Mahmoud Abbas, the Palestinian president, faces a crisis of credibility among his own people as he heads into direct talks with Israel in Washington this week.And the Quartet, including the US, is willfully blind to all of these issues that are not very far beneath the surface.
Perhaps nothing better illustrates this than a rather awkward security crackdown Thursday in Ramallah, when leftist factions convened a meeting to protest against Mr Abbas’s decision to accept the US invitation to the talks. Security officials justified the actions of dozens of plainclothes security officers, who disrupted the meeting and prevented a press conference from being held, as a legal measure against an “illegal rally”.
But privately, Palestinian Authority officials expressed their dismay at what looked to most like an effort by security services to stifle dissent.
And dissent there is.
All Palestinian political factions, bar one, have denounced the direct talks, some in harsher language than others.
Only Fatah, Mr Abbas’s own group, supports direct talks. Even among its members, though, there are plenty of disapproving voices.
Ordinary Palestinians, as well as the political factions, feel they have little influence on the Palestinian leadership’s decisions. The Palestinian polity is broken. There is no functioning parliament. The Gaza Strip and the West Bank are divided under the leaderships of rival factions. The PA government under Salam Fayyad was appointed by presidential decree and elections – presidential, parliamentary and municipal – have all been postponed indefinitely.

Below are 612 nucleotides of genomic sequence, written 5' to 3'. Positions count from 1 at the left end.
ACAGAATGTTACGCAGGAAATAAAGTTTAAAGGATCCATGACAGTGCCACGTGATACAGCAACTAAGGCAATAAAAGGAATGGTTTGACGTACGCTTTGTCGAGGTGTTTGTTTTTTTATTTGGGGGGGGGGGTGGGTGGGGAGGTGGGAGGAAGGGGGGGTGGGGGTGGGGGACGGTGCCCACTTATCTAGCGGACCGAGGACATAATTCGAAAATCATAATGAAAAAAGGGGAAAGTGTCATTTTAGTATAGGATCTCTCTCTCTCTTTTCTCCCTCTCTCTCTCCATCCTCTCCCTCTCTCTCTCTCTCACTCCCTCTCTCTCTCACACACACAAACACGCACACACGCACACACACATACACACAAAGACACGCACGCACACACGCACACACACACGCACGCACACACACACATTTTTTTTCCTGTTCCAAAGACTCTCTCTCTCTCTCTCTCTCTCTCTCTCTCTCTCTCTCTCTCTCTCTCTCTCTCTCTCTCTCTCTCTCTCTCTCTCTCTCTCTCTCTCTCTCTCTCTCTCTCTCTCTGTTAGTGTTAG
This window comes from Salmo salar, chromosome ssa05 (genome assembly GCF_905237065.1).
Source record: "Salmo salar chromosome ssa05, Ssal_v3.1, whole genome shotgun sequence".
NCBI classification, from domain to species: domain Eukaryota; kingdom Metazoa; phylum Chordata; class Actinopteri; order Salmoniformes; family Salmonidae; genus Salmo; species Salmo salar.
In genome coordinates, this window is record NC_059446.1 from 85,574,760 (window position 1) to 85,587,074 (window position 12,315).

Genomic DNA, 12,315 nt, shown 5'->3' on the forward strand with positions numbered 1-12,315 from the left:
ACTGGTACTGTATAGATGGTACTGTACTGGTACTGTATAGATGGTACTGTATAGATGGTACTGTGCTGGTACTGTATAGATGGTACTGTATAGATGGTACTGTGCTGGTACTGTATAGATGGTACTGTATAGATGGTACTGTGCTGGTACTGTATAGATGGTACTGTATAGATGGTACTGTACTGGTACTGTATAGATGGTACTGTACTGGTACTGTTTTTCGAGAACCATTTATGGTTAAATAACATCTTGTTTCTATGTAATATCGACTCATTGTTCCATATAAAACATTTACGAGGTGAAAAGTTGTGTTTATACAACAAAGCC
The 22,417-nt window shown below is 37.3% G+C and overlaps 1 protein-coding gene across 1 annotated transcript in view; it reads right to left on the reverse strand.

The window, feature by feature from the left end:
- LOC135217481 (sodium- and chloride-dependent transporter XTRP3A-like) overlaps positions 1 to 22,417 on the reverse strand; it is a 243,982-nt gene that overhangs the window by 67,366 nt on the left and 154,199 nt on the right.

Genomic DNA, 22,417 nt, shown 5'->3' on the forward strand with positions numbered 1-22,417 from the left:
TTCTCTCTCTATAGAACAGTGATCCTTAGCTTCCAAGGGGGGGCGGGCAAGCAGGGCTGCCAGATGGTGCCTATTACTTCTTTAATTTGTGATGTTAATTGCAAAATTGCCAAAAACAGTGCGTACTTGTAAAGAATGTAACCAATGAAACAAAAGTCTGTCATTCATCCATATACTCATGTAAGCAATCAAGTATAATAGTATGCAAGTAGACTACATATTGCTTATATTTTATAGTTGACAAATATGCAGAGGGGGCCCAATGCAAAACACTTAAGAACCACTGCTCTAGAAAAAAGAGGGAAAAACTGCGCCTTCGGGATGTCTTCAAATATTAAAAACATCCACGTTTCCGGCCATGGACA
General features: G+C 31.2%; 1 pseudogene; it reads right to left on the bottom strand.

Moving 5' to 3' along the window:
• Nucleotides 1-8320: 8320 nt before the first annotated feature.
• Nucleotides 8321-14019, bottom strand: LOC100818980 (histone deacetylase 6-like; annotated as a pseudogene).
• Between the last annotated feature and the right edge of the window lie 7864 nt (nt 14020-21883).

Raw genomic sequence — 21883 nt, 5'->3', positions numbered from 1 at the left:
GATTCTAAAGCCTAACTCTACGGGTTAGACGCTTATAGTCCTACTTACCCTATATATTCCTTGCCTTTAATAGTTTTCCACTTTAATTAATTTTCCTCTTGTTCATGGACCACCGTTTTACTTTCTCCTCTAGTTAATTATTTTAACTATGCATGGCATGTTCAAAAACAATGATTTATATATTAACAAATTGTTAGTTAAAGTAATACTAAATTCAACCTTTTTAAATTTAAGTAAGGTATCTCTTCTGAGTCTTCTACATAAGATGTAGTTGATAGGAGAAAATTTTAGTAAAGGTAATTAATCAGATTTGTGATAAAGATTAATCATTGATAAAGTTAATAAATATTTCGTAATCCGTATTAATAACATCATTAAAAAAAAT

Even the Palestine Liberation Organization (PLO), which is chaired by Mr Abbas and represents Palestinian interests in international forums, including negotiations with Israel, was not properly consulted about the decision to go to direct talks. The US invitation to the talks was accepted, without a quorum as normally required by the PLO’s rules, at an emergency meeting of its executive committee.
The Palestinian leadership’s subsequent attempts to justify their decision to go to talks have also been clumsy.
“There is a real leadership crisis in the Palestinian arena,” said Diana Buttu, a Palestinian analyst and a former legal adviser to the PLO, adding that it “is not responsive to the people it represents or even the factions it represents”.
“The direct talks will lead to direct failure,” Ms Buttu said. “Failure could lead to another intifada, but not necessarily one against Israel. This one might well be directed against the Palestinian Authority.”
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